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She made people feel special

Sheila M. Byrne (Nurse Byrne) died last week and is being remembered as a beautiful person who made everyone feel special. SUBMITTED PHOTO
Sheila M. Byrne (Nurse Byrne) died last week and is being remembered as a beautiful person who made everyone feel special. SUBMITTED PHOTO - Frank Gale

Sheila (Nurse Byrne) remembered by family, friends and colleagues


Frank Gale
The Western Star

During her decades of nursing, Sheila M. Byrne, affectionately referred to as Nurse Byrne in Stephenville, was known for making a person feel as if they were the most important person in the world.
That was one of the memories offered by Sheila (nee White) Trask, who delivered Byrne’s eulogy at her funeral on Friday, Aug. 9.
Trask got to know Nurse Byrne while she was her school nurse, as many in the community did. She said Nurse Byrne was the person everybody loved when they were growing up.
Trask said the reason people called her Nurse Byrne is because that’s who she was, not what she did.
“The reason I chose to write a book about her is because of how she lived her life,” she said.
Byrne’s granddaughter Jessica Shanahan said the biggest thing she had was a house full of love for anyone who dropped in.
A lot of her friends have significant good memories of an open door and food to go around.
“I’m 31 years old and I don’t think I fully appreciated her strength in raising a family of five kids on her own after her husband died. She was a rock for us and never showed any signs of the trials and tribulations she went through,” Shanahan said.
She said her grandmother had a genuine warmth and love and concern for others and made people feel significant and prioritized.
Shanahan knew her as her grandmother but learning of how she had an impact on people of all ages throughout her career and life has been special and eye opening for her.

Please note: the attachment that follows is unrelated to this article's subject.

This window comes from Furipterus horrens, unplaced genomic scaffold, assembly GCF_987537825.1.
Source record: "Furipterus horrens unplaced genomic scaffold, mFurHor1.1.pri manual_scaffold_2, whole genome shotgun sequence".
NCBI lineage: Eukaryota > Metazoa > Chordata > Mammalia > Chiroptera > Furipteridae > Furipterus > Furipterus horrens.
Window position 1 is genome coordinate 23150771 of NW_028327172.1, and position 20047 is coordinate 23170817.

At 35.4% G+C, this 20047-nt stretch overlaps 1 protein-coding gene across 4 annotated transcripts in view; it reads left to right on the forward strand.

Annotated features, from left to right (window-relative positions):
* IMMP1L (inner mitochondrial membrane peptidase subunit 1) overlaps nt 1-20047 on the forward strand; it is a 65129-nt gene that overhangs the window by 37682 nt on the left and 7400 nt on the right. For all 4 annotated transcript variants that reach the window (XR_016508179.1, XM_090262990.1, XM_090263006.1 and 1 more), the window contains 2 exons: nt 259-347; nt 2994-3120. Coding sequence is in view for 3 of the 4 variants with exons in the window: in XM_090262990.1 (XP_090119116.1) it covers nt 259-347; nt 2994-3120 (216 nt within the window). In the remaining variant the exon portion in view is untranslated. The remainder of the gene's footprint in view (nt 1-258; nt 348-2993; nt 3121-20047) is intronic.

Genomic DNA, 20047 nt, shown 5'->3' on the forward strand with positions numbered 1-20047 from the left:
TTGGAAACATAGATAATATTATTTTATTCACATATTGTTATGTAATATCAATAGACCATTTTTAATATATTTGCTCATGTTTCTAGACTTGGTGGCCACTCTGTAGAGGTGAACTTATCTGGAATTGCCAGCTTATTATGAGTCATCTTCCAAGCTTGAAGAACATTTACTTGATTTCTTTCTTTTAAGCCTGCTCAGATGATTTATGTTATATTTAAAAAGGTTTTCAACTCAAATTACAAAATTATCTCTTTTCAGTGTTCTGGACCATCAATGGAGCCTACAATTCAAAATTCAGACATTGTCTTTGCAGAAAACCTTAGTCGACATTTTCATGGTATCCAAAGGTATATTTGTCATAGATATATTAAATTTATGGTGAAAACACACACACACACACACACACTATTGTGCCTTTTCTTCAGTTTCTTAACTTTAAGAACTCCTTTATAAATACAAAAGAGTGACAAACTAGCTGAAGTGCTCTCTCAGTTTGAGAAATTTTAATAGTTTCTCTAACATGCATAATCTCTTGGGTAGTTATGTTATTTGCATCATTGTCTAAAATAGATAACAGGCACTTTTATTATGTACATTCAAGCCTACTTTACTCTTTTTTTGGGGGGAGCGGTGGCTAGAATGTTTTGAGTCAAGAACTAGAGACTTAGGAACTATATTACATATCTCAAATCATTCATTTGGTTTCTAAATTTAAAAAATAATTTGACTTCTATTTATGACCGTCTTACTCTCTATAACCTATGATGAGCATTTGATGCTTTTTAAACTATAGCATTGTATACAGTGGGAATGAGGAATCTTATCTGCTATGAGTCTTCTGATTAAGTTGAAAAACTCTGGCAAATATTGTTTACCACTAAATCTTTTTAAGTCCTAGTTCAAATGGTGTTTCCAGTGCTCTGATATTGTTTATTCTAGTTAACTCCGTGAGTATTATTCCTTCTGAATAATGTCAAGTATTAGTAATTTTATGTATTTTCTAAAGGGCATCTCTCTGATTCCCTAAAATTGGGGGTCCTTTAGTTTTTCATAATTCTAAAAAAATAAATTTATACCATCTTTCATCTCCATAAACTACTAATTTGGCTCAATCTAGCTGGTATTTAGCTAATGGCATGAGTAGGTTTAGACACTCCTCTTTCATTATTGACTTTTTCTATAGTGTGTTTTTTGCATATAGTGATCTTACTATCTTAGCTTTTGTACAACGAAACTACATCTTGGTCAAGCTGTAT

Jannah Turpin, another granddaughter, said she was the ultimate grandmother who always wanted to know what was going on in the lives of her children and grandchildren, even into adulthood.
“She was just so thoughtful,” she said.
Byrne’s funeral mass had a lineup of nurses in white, people she had trained, on both sides of the aisle in the church as a tribute to her.
One of them, Irene Benoit, said Byrne was forever a professional nurse and a mentor to new nurses in training.
“She took you under her wing and she was the go-to person if you had a question,” Lorna Gale, another nurse, said. “A very gentle and kind lady and a beautiful person.”

Five qualities Nurse Sheila Byrne:

1. She was kind; kinder than any person I have ever known. She brought food to school so she could feed the children who might be hungry. She brought banana bread and juice to the prenatal classes she taught so the mothers-to-be would have a treat. She spoke kindly to everyone and treated people as if they were the most important person in the world. She reminds me of the quote “people may not remember what you did, but they will remember how you made them feel.” Maya Angelou
2. She was caring. She cared so much about others that she wouldn’t cheer for her own kids in sports because she didn’t want the kids from Integrated to feel bad. As she said to me, “I was their Nurse too.”
3. She was strong. She raised five children on her own after her husband passed. She worked. She played. She loved, not only her children but all children. She knew when to be stern and when to have fun; just because. I know she’s smiling proudly tonight as her children were her life and as she told me, “families need each other, whether they realize it or not.”
4. She was wise; wiser than most. She has an answer for everything. Everyone at school knew that the person who could answer your question wasn’t the teacher, it was Nurse Byrne.
5. Graceful. There is no woman who has ever lived more gracefully than Nurse Byrne. She was beautiful inside and out, and carried herself with so much grace. She dressed beautifully, spoke like a lady, and always kept herself in check, unless she thought someone was being wronged, then she would as she put it – overstep. She said gracefully, “I may have overstepped a bit.” So graceful, she never spoke an unkind word about anyone. She found the good in everyone and everything. She was a positive role model.

Source: From the eulogy delivered by Sheila (White) Trask.

Sheila M. Byrne:
• Died Aug. 5, 2019
• Predeceased by husband Frank Byrne of Corner Brook in 1963
• Predeceased by granddaughter Sarah in 2014.
• Predeceased by parents Alphonsus and Mary Smith of Harbour Breton.
• Predeceased by two brothers Samuel and William Smith.
• Left to mourn: Anne-Marie Byrne (Chris Turpin), Bay Roberts, NL; Kathyrn Byrne-Shanahan (Gerard Shanahan), Calgary, AB; Maureen Byrne (Rod Black), Scotland; Denise Byrne-LaSaga (Todd LaSaga), Ottawa, ON and Michael F. Byrne (Karen Learning), Ottawa, ON.
• Sadly missed by her five granddaughters: Jennah (James Canning) and Claire Turpin, Jessica Shanahan, and Kelsey and Emily Byrne; three great grandchildren- Rowan, Ellis and Grant Turpin-Russell.
Source: Russell’s Funeral Home

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